Pros and cons of having different breeds in one coop

Discussion in 'Raising Baby Chicks' started by Mystiegl, Jan 29, 2014.

  1. Mystiegl

    Mystiegl New Egg

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    As a newby to this backyard chicken fun, if we are only getting 4 chicks, is it better to have all 4 in the same breed? Or may be it doesn't matter? And what happens if you have 2 of the same breed and 2 others? Do they team up against the others or do the just live happily all together?
     
  2. Judy

    Judy Moderator Staff Member

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    Sometimes they do, but mostly they mix pretty well, at least if they are all either large fowl or bantam. Certain breeds tend to be less or more aggressive, such as Orps tending to be bullied and production reds tending to bully. But, in the end, this is very much an individual matter; I was just reading about an Orp who was the leader of the flock. Also, sometimes the crested breeds tend to get their crests attacked by non crested breeds.

    My personal preference would be for 4 different large fowl, so two birds are maybe less likely to team up, and I can easily tell them apart, and so they will lay larger eggs.
     
    1 person likes this.
  3. annav410

    annav410 Chillin' With My Peeps

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    We got 9 chicks last year and we have a mix of different large fowl (no bantams) and it has worked out very well. We don't have any bullies and the top of my pecking order are my Austra White (leghorn x australorp hybrid) and my BSL with my EE at the bottom. I agree that I would get 4 different breeds if you can and try to avoid getting one chicken that looks really different from the others. For example, don't get just one Polish since they are likely to be picked on for being different. Good luck and have fun!
     
  4. acsteele

    acsteele Out Of The Brooder

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    We had Orpintons and silkies in the same brooder last summer, they did fine together, the silkies kept out of the way when the "big girls" did their chest bumping thing. We kept the silkies for a couple of other people, until they were ready to go, no issues. The silkie hen we kept is a regular member of the flock, the only exception being, she won't roost on the top bar (she's afraid of heights)
     
  5. PrairieChickens

    PrairieChickens Chillin' With My Peeps

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    When the subject of mixed flocks comes up, I like to share this photo. I have Polish Crested, Easter Eggers, Black Sexlink, Production Red, Bantam Cochins, Bantam D'uccles, Black Australorp, Old English Game Bantam, and more, all coexisting as peacefully as chickens ever coexist.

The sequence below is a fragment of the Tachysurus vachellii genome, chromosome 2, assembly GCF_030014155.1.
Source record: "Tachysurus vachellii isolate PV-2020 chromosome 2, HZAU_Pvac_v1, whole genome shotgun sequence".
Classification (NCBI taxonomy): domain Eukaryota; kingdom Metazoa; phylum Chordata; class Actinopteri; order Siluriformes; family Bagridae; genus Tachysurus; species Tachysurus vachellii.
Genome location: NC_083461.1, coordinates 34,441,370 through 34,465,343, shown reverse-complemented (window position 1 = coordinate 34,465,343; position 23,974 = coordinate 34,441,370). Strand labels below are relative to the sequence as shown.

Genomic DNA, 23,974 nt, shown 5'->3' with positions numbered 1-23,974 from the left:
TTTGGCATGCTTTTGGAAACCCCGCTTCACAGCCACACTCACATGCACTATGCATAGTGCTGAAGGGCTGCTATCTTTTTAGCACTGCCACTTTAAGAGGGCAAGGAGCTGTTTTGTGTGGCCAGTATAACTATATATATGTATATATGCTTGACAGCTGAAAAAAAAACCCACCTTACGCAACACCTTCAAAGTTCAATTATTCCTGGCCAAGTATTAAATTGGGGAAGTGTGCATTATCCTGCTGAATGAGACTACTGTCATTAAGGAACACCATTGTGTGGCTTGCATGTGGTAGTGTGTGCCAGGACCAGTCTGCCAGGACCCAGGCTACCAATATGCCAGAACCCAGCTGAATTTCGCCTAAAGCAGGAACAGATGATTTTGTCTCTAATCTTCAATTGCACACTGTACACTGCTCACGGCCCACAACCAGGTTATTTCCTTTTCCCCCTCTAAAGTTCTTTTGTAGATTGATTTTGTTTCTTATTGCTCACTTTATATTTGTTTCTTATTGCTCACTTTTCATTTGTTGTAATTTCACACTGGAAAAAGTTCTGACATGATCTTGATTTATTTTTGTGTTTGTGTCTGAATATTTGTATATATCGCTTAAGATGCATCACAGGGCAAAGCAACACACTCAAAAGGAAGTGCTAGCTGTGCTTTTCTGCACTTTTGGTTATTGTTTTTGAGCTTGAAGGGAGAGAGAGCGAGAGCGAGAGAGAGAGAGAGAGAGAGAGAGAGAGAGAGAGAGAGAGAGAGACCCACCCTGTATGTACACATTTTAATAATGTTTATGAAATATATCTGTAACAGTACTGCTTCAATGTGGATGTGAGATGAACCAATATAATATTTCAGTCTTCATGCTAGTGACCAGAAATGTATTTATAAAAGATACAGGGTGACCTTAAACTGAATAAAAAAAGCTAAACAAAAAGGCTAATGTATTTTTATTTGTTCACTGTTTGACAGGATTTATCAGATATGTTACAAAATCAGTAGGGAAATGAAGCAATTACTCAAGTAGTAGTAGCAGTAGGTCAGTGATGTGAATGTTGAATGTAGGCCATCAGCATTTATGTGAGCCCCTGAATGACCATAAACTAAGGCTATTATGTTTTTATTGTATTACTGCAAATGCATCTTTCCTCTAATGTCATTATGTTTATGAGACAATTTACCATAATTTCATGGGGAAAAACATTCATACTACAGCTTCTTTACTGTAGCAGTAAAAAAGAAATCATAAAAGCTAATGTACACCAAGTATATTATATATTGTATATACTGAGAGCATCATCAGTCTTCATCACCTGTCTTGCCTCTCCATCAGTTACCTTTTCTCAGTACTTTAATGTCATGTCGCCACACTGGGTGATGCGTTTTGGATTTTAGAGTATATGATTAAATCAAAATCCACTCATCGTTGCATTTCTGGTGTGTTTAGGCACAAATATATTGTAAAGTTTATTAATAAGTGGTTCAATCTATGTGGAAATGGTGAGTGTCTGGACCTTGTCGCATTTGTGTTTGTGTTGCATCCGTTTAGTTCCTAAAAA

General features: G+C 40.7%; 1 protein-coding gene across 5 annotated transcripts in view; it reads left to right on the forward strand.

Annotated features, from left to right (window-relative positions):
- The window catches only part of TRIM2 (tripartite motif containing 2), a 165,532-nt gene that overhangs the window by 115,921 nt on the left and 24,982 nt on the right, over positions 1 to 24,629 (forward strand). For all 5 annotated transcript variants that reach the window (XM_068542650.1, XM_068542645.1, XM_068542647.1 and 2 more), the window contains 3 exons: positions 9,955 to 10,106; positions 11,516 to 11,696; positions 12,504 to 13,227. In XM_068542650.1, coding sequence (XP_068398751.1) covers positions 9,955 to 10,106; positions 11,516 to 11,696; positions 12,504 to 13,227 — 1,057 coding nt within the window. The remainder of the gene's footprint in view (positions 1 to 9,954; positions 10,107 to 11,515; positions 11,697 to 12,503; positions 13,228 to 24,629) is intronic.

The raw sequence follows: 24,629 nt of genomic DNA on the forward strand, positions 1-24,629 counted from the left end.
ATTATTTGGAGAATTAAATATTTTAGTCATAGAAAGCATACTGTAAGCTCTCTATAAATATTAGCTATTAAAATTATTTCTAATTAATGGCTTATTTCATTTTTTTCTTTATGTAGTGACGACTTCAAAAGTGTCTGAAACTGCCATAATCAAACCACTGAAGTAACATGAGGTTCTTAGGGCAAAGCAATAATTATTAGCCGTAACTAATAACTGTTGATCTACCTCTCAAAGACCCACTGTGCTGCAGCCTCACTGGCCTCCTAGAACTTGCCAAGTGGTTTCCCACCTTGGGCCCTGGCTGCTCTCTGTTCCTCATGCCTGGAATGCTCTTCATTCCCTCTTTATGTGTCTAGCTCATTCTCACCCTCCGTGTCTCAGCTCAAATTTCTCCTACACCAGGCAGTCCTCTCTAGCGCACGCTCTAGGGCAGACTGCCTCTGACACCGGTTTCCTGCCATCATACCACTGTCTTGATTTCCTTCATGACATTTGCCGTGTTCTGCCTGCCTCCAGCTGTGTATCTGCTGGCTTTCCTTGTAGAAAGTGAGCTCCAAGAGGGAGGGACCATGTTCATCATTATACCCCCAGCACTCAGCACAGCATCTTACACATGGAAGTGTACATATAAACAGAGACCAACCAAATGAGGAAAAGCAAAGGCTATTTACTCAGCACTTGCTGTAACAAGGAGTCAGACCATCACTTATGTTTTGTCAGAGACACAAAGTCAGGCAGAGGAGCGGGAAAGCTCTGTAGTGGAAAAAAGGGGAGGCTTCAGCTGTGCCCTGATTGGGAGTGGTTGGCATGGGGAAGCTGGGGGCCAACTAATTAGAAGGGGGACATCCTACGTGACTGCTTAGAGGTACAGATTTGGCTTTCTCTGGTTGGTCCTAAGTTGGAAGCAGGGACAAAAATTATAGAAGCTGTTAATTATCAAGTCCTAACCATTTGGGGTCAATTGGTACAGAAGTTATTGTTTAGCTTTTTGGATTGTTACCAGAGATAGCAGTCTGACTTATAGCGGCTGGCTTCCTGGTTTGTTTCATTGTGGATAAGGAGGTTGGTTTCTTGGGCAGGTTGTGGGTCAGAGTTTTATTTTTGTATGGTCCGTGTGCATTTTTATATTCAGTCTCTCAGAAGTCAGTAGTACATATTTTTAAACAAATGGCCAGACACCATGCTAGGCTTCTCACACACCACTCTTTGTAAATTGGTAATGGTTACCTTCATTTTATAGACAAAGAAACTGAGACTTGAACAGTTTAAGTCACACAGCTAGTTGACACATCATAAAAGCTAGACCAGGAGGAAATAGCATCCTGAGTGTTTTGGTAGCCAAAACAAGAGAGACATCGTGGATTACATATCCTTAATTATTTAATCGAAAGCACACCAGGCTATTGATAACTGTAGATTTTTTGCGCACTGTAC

I think the biggest factors in whether or not they get along is, a.) being raised together so that they see each other as "normal", and b.) never being allowed to get bored and thereby start looking for trouble.

    Even if all of your chickens are the same breed, you may have problems with bullying if one of them is prone to it, so feel free to mix your flock and just play it by ear to see if they get along.
     
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  6. fldiver97

    fldiver97 Chillin' With My Peeps

    Aug 5, 2009
    Middleton, WI
    When I got my first chickens I started out with 5..... 3 same breed (gold laced wyandottes), one EE and one faverolle. They were 3 weeks old, the faverolle 5 weeks. They are all larger girls, all got along well but I noticed that the wyandottes tend to stick together. Since then I have added/lost some, always have a mix of breeds. Mostly EEs tend to be 'low' in the pecking order in my flock but they are not being pecked on and they all get along well. Never mixed banties or silkies or polish in my flock though so I can't speak to very'different' looking chickens in the flock
     
  7. ocap

    ocap Overrun With Chickens

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    last spring I ordered seven breeds including two different types of bantams, they all did fine. I had to eliminate a couple of the more aggressive cockerels for more "harmony" as they began to crow. [​IMG]
     
  8. onwingsofdragons

    onwingsofdragons Out Of The Brooder

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    I've found that"Birds of a feather stick together" when it comes to color. Not even breed though lol! If I was limited to 4, I would get all different breeds for a variety of color. They'll be discouraged from forming cliques too.
     
  9. Mystiegl

    Mystiegl New Egg

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    Jan 28, 2014
    Thanks!
     
  10. TheChickInn

    TheChickInn Chillin' With My Peeps

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    Hi! I have a mix of Marans, Ameraucanas, Silkies and Showgirls in my coop. They get along well for the most part. They get along better when they are not "cooped up" We let our chickens free range, and it's funny to see how they divide up into groups of their respective breeds. There will always be a top hen and one that is at the bottom of the pecking order. The top chicken in our coop is a little banty turken that we adopted. She is 7 years old and no one messes with her! LOL!
     

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